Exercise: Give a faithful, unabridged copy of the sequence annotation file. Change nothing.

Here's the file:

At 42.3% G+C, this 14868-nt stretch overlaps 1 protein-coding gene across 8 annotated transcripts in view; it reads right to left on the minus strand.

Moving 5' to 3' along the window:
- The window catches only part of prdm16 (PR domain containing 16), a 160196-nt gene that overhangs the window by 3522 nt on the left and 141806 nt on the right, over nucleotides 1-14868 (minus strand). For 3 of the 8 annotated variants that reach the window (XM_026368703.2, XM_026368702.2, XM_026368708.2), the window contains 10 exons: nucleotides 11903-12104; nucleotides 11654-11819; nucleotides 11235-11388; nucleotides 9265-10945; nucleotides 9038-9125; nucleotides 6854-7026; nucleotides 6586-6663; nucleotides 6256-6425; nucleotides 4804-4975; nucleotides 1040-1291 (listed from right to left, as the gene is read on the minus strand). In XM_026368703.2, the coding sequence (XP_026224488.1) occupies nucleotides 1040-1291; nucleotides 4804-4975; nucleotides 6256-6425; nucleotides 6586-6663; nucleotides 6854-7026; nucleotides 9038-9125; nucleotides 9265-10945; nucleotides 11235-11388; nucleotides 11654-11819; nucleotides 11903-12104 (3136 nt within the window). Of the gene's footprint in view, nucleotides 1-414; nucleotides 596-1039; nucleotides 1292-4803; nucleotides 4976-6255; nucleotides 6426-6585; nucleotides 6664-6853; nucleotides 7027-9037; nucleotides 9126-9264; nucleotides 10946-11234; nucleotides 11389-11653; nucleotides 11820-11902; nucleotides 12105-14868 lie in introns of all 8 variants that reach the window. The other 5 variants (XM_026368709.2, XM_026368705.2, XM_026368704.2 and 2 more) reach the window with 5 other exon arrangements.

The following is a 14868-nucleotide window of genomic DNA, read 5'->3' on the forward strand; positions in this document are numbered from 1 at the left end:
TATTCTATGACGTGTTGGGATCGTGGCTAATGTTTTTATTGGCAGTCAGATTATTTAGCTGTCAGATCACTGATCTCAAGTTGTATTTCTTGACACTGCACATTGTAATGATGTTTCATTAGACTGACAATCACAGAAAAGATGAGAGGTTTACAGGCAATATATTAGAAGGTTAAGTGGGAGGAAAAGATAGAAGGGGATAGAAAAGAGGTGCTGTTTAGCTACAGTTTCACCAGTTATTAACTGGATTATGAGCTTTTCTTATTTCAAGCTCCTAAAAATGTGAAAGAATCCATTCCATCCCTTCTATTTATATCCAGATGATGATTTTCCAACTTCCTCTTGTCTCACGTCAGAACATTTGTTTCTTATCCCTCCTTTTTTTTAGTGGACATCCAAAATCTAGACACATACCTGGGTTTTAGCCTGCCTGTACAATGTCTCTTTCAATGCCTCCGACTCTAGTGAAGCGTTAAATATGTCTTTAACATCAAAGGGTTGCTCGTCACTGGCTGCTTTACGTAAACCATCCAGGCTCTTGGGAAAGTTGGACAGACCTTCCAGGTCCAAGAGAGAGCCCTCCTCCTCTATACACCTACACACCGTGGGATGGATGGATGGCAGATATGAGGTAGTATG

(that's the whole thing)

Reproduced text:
At 42.3% G+C, this 14868-nt stretch overlaps 1 protein-coding gene across 8 annotated transcripts in view; it reads right to left on the minus strand.

Moving 5' to 3' along the window:
- The window catches only part of prdm16 (PR domain containing 16), a 160196-nt gene that overhangs the window by 3522 nt on the left and 141806 nt on the right, over nucleotides 1-14868 (minus strand). For 3 of the 8 annotated variants that reach the window (XM_026368703.2, XM_026368702.2, XM_026368708.2), the window contains 10 exons: nucleotides 11903-12104; nucleotides 11654-11819; nucleotides 11235-11388; nucleotides 9265-10945; nucleotides 9038-9125; nucleotides 6854-7026; nucleotides 6586-6663; nucleotides 6256-6425; nucleotides 4804-4975; nucleotides 1040-1291 (listed from right to left, as the gene is read on the minus strand). In XM_026368703.2, the coding sequence (XP_026224488.1) occupies nucleotides 1040-1291; nucleotides 4804-4975; nucleotides 6256-6425; nucleotides 6586-6663; nucleotides 6854-7026; nucleotides 9038-9125; nucleotides 9265-10945; nucleotides 11235-11388; nucleotides 11654-11819; nucleotides 11903-12104 (3136 nt within the window). Of the gene's footprint in view, nucleotides 1-414; nucleotides 596-1039; nucleotides 1292-4803; nucleotides 4976-6255; nucleotides 6426-6585; nucleotides 6664-6853; nucleotides 7027-9037; nucleotides 9126-9264; nucleotides 10946-11234; nucleotides 11389-11653; nucleotides 11820-11902; nucleotides 12105-14868 lie in introns of all 8 variants that reach the window. The other 5 variants (XM_026368709.2, XM_026368705.2, XM_026368704.2 and 2 more) reach the window with 5 other exon arrangements.

The following is a 14868-nucleotide window of genomic DNA, read 5'->3' on the forward strand; positions in this document are numbered from 1 at the left end:
TATTCTATGACGTGTTGGGATCGTGGCTAATGTTTTTATTGGCAGTCAGATTATTTAGCTGTCAGATCACTGATCTCAAGTTGTATTTCTTGACACTGCACATTGTAATGATGTTTCATTAGACTGACAATCACAGAAAAGATGAGAGGTTTACAGGCAATATATTAGAAGGTTAAGTGGGAGGAAAAGATAGAAGGGGATAGAAAAGAGGTGCTGTTTAGCTACAGTTTCACCAGTTATTAACTGGATTATGAGCTTTTCTTATTTCAAGCTCCTAAAAATGTGAAAGAATCCATTCCATCCCTTCTATTTATATCCAGATGATGATTTTCCAACTTCCTCTTGTCTCACGTCAGAACATTTGTTTCTTATCCCTCCTTTTTTTTAGTGGACATCCAAAATCTAGACACATACCTGGGTTTTAGCCTGCCTGTACAATGTCTCTTTCAATGCCTCCGACTCTAGTGAAGCGTTAAATATGTCTTTAACATCAAAGGGTTGCTCGTCACTGGCTGCTTTACGTAAACCATCCAGGCTCTTGGGAAAGTTGGACAGACCTTCCAGGTCCAAGAGAGAGCCCTCCTCCTCTATACACCTACACACCGTGGGATGGATGGATGGCAGATATGAGGTAGTATG